My enthusiasm for a well-set table has long been a source of some (loving, I hope) teasing from my friends. And it's true: I'll use any excuse to break out my favorite tableware. Brunch with friends? Gold-rimmed china and floral napkins, please. TV dinner? Maybe a rattan placemat and some vintage transferware. I've joked many times that I may be the only twentysomething whose New York City apartment search mandated ample space for a China cabinet, but what can I say—I love a happy table. Now, as we enter month eight of some version of COVID-induced homebound-ness, I believe more than ever in the mood-altering power of a pretty meal—and the notion that the finest things you own shouldn't be reserved for special occasions.
In the earliest days of sheltering-in-place, adjusting to a work and life routine that took place completely within the confines of 500 square feet, I took solace in the small joy of setting the table for a solo dinner. Closing the laptop and selecting a napkin, plate, and glass for my dinner—even if it was just leftover pasta—clearly marked the transition from workday to after-hours, and brought some excitement to the dreary continuum of indoor days that stretched forebodingly onwards until who knows when. I've never been a fan of the notion that the best tableware should be reserved for holidays, but more than ever, I relished breaking out my favorite plates, silverware, and candlesticks—for no one but myself. Indeed, as our home has come to serve as more than ever before—office, restaurant, space of relaxation—there's no better reason to make it the best, most special version of those it can be.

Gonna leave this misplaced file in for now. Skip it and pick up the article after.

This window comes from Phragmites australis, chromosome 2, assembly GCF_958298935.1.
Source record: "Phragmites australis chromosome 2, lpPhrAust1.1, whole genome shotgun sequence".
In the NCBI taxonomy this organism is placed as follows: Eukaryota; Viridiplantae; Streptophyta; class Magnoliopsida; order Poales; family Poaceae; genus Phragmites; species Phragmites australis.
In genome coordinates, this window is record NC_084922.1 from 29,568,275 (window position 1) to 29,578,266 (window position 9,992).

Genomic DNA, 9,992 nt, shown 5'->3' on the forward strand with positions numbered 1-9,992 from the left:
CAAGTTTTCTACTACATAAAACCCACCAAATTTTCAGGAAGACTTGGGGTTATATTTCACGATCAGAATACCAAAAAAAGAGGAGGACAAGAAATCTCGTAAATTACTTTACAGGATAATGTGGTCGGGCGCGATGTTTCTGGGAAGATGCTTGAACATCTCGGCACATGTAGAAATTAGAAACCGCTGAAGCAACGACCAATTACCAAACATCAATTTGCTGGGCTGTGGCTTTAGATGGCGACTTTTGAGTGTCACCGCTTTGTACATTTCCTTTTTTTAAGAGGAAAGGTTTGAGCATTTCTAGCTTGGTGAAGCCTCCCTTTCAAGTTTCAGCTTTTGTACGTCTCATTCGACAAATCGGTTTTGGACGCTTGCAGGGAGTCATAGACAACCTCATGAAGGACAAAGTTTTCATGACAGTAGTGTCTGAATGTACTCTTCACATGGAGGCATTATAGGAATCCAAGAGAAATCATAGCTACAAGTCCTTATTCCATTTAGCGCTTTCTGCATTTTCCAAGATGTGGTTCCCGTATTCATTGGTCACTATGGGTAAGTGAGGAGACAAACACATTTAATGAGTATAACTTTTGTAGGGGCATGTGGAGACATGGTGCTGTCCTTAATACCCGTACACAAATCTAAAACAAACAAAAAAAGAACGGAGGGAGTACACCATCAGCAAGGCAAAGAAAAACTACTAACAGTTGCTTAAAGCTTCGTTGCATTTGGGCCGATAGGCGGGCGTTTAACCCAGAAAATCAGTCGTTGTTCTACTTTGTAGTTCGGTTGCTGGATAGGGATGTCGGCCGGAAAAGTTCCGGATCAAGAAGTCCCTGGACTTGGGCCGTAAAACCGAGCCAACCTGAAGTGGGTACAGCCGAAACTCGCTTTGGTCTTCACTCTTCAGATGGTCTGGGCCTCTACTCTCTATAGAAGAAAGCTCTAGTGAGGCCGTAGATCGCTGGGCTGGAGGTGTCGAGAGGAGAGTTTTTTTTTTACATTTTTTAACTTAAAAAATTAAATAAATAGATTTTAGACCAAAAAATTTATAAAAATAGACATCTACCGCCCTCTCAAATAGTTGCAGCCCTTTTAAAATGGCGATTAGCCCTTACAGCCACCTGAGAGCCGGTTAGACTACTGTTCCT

Over the past few years, I've heard person after person say that "young people don't care about formal table settings" (add it to the list of things an entire generation has allegedly turned its collective nose up at, including antiques—a notion I dispute) and observed as a slew of direct-to-consumer and ecommerce brands have risen to popularity offering bland, "everyday" dinnerware. But what exactly is "everyday" dinnerware, anyway, if not just... dinnerware you use daily? Why does it have to be an unassuming white slab of ceramic and not, say, a delicate, floral-patterned plate? If the answer is durability, what a waste: Why deprive yourself of something special when, alternately, you could just take a little more care hand-washing?
With the plethora of vintage offerings available on sites like Etsy, eBay, and even through Instagram sellers, there's little argument to be made for cost, either: You'll find stacks of antique porcelain for the same price as a plate or two from trendy "casual ware" purveyors if you take the time to look, and they'll make your tabletop a lot more interesting.
And even if you do decide to splurge—be it on a minimal, monochrome set or some ornate spectacle of filigree and gilding—all the more reason to bring it out, use it, show it off (even if it's just on Instagram!). If the uncertainty of these past few months has taught us anything, let it be to enjoy every moment.
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